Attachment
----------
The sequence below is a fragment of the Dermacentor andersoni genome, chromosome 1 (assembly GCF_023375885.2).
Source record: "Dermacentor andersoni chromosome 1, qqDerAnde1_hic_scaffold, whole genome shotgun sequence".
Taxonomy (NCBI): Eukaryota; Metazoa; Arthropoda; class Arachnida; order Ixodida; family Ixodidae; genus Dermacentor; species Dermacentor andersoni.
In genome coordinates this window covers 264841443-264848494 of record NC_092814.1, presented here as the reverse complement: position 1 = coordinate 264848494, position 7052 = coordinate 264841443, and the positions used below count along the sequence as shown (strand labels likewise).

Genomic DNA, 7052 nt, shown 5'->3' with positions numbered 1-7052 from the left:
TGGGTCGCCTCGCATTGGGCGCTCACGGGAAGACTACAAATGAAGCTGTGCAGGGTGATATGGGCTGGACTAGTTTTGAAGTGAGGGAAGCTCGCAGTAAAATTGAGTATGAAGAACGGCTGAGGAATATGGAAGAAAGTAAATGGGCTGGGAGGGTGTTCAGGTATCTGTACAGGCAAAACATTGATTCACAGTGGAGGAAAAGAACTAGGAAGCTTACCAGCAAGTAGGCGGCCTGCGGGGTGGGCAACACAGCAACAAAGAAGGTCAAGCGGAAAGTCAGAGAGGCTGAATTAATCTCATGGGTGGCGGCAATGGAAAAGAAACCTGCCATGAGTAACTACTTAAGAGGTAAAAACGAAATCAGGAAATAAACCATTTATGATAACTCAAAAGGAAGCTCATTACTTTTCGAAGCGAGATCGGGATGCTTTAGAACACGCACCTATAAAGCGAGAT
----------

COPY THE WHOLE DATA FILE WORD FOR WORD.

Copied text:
The sequence below is a fragment of the Dermacentor andersoni genome, chromosome 1 (assembly GCF_023375885.2).
Source record: "Dermacentor andersoni chromosome 1, qqDerAnde1_hic_scaffold, whole genome shotgun sequence".
Taxonomy (NCBI): Eukaryota; Metazoa; Arthropoda; class Arachnida; order Ixodida; family Ixodidae; genus Dermacentor; species Dermacentor andersoni.
In genome coordinates this window covers 264841443-264848494 of record NC_092814.1, presented here as the reverse complement: position 1 = coordinate 264848494, position 7052 = coordinate 264841443, and the positions used below count along the sequence as shown (strand labels likewise).

Genomic DNA, 7052 nt, shown 5'->3' with positions numbered 1-7052 from the left:
TGGGTCGCCTCGCATTGGGCGCTCACGGGAAGACTACAAATGAAGCTGTGCAGGGTGATATGGGCTGGACTAGTTTTGAAGTGAGGGAAGCTCGCAGTAAAATTGAGTATGAAGAACGGCTGAGGAATATGGAAGAAAGTAAATGGGCTGGGAGGGTGTTCAGGTATCTGTACAGGCAAAACATTGATTCACAGTGGAGGAAAAGAACTAGGAAGCTTACCAGCAAGTAGGCGGCCTGCGGGGTGGGCAACACAGCAACAAAGAAGGTCAAGCGGAAAGTCAGAGAGGCTGAATTAATCTCATGGGTGGCGGCAATGGAAAAGAAACCTGCCATGAGTAACTACTTAAGAGGTAAAAACGAAATCAGGAAATAAACCATTTATGATAACTCAAAAGGAAGCTCATTACTTTTCGAAGCGAGATCGGGATGCTTTAGAACACGCACCTATAAAGCGAGAT